Not so long ago, the private markets were so flush with venture capital that many entrepreneurs went in search of funding to launch their own online VC-related companies.
Following the dotcom bust, however, many of these market firms are now scrambling to stay ahead by changing their names and business models, cutting back on investments and trying to predict what will come next.
The leader of the online VC revolution was undoubtedly Garage.com, which started out in 1997 as a Web-based investor that also provided private placement and advisory services. But after a string of troubled investments ? such as defunct online real estate brokerage eHome Inc. ? the Palo Alto, Calif.-based firm last week tweaked both its business plan and its letterhead. The revised organization is now known as Garage Technology Ventures.
“With the name Garage.com, people thought of us as an Internet company funding Internet companies. But we have always been a company that funds early-stage technology companies,” said Garage President Guy Kawasaki. The company also changed its tag line from “We start start-ups,” to “Capital for innovations.”
Kawasaki added that the old mantra poorly positioned the company.
“Investors would think we only have Internet companies and wouldn?t think of looking at semiconductor companies we had as clients,” he said.
And the new name appears to be working as Garage Technology Ventures recently managed to raise $10 million worth of investment capital from the California Public Employees Retirement System (CalPERs), and is set to secure an undisclosed amount from 3i Group PLC. The CalPERS cash will be used to invest in communications, wireless, software, semiconductor and infrastructure companies based in and around California. In all, it expects to back between 20 to 40 start-ups over the next four years.
That development is important for both Garage?s coffers and for its reputation. Before the name change, many market watchers speculated that Garage.com was almost out of capital and unable raise more, so began focusing on its “Boot Camp For Start-Ups” advisory service.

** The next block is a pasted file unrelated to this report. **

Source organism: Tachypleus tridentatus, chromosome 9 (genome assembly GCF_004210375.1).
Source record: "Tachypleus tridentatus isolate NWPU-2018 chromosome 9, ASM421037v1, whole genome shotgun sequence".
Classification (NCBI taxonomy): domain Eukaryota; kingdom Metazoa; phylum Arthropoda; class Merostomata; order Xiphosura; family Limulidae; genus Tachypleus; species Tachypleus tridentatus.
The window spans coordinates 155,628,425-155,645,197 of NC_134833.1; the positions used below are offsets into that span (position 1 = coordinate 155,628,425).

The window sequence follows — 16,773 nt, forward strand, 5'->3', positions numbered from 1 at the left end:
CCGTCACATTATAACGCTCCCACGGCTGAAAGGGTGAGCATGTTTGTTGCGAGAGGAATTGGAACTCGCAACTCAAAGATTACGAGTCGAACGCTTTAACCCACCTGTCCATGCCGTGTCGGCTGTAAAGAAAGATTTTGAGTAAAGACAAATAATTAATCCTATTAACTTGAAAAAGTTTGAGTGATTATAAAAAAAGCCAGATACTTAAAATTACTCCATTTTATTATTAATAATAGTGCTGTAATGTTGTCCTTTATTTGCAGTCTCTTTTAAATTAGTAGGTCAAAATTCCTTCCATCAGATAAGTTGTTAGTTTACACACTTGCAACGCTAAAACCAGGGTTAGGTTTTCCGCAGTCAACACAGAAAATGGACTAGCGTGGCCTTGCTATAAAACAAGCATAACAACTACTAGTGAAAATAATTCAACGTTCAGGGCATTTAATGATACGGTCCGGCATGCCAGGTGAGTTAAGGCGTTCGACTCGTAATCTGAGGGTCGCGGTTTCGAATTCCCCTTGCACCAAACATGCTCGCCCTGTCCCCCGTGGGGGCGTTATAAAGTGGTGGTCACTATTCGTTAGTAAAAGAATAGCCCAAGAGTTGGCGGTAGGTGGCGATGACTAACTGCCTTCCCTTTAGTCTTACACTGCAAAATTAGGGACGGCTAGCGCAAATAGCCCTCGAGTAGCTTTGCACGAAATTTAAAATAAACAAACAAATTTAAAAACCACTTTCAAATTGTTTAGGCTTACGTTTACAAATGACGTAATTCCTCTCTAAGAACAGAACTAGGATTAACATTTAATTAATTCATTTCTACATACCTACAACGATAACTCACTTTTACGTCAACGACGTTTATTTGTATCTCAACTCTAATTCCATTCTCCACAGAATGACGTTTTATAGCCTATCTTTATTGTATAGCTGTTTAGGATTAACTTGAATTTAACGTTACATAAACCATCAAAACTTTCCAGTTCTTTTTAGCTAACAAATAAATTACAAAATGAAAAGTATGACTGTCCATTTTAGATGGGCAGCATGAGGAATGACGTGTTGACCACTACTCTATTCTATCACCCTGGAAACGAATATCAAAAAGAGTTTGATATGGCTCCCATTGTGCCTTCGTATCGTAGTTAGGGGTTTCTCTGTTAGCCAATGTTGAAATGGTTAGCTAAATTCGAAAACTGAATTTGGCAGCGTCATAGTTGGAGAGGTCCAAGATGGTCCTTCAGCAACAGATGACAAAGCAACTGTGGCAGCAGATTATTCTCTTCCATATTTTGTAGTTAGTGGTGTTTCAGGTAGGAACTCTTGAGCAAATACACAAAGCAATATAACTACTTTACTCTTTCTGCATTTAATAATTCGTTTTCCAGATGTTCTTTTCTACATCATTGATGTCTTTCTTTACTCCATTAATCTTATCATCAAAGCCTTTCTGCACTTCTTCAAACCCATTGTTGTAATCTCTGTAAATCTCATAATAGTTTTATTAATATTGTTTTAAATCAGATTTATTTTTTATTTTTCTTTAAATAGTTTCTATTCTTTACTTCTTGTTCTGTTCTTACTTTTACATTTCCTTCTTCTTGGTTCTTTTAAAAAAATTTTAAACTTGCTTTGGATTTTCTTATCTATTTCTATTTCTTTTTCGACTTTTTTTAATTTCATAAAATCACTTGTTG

Kawasaki insists that was never the case. “The boot camps are only part of our business model. They are good because they create brand awareness and connect us to deals. They are also a source of revenue and business plans.” He said that it is purely coincidental that Garage.com had not raised a fund until its name changed last week.
Unlike Garage, Seedstage.com LP has decided to discontinue its investment activities until market conditions improve, according to company Co-founder Gerald Youngblood.
The Austin, Texas-based company, launched in 1999 to provide assistance to start-ups looking for venture funding in exchange for equity stakes of around 5%, had originally planned to do 10 to 15 new deals per year.
“It was not a bad idea. It is just not as viable right now but it is as good an idea as any. There just is not enough money right now,” said Tim Miller, the president of Webmergers.com.
However, even when the markets were booming, Seedstage.com still dealt with its share of losers. Market Echo, one of its portfolio companies, shut down because it failed to raise money even before the markets started skidding. Additionally, WaveFly and Sabbatical, two portfolio companies that Seedstage.com has decided to no longer work with, are looking to sell out.
The start-up will now refocus its energy on raising funds for three of the six companies it had orginally funded, Torquin Holdings, Sixth Market and BroadCloud.
No Worms For Earlybird
David Nussbaum chief executive of Earlybirdcapital.com, an online VC and placement agent, would maybe agree that things don?t always turn out as expected.
Earlybirdcapital.com once placed and invested in companies such as IQO.com, B-to-B Video, Wynwyn.com and Viewpoint.com. However, Earlybirdcapital.com has yet to add a new company to it roster this year.
Nevertheless, Nussbaum claims his firm?s returns are up 40% this year, mainly because “we didn?t get to sucked into the dotcom frenzy.” Additionally, Nussbaum said his company is doing better than ever. “The valuations have collapsed, which is good because now we are able to buy five to 10 times the equity in a company. And we get less entrepreneurs with glitzy business plans looking for money.”
According to Webmergers.com, nearly 60% of all Internet companies shutdowns since January 2000 took place in the first half of this year. The month of June alone saw 53 Internet companies close. Overall, over 555 venture-backed Web businesses have shut down.
Contact Danielle Fugazy: Danielle.Fugazy@tfn.com